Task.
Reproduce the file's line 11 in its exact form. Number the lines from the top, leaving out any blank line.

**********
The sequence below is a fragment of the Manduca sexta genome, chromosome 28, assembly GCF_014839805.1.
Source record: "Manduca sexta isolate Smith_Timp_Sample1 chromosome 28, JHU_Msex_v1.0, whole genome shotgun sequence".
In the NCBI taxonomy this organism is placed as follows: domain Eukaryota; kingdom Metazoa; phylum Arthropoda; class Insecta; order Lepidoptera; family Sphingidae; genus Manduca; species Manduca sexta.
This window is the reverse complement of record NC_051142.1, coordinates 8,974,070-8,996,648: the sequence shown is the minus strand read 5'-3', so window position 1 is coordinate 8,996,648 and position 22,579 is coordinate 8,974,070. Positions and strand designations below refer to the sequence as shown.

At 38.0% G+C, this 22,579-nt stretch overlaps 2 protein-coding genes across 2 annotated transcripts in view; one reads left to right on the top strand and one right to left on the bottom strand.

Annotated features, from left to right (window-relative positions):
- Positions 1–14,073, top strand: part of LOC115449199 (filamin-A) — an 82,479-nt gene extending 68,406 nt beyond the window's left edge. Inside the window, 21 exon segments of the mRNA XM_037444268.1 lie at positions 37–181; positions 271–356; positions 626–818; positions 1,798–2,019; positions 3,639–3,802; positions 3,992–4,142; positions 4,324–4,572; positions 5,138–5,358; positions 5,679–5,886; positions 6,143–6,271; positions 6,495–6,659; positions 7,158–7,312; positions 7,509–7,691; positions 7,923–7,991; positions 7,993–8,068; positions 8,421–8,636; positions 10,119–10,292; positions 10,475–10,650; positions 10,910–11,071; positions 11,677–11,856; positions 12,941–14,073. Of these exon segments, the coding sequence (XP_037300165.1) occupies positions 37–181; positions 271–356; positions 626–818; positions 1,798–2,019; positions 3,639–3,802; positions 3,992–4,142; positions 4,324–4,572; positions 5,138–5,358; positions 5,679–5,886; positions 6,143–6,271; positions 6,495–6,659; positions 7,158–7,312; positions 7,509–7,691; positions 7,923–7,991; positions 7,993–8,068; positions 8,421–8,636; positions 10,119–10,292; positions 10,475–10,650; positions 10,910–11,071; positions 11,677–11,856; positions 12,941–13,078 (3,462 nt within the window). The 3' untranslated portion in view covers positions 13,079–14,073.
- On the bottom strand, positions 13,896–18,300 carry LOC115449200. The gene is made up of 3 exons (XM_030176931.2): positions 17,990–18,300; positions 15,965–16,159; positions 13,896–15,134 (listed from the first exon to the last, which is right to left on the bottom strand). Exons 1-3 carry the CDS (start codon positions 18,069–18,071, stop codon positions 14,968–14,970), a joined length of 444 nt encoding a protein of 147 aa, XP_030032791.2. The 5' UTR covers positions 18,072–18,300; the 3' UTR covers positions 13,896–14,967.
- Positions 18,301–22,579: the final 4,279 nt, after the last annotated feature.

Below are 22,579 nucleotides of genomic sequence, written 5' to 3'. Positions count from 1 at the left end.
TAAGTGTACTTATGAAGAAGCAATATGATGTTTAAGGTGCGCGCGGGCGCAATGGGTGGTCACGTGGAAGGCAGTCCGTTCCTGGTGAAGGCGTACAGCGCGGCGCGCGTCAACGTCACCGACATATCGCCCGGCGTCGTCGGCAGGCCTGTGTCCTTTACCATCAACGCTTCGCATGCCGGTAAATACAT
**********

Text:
TAAGTGTACTTATGAAGAAGCAATATGATGTTTAAGGTGCGCGCGGGCGCAATGGGTGGTCACGTGGAAGGCAGTCCGTTCCTGGTGAAGGCGTACAGCGCGGCGCGCGTCAACGTCACCGACATATCGCCCGGCGTCGTCGGCAGGCCTGTGTCCTTTACCATCAACGCTTCGCATGCCGGTAAATACAT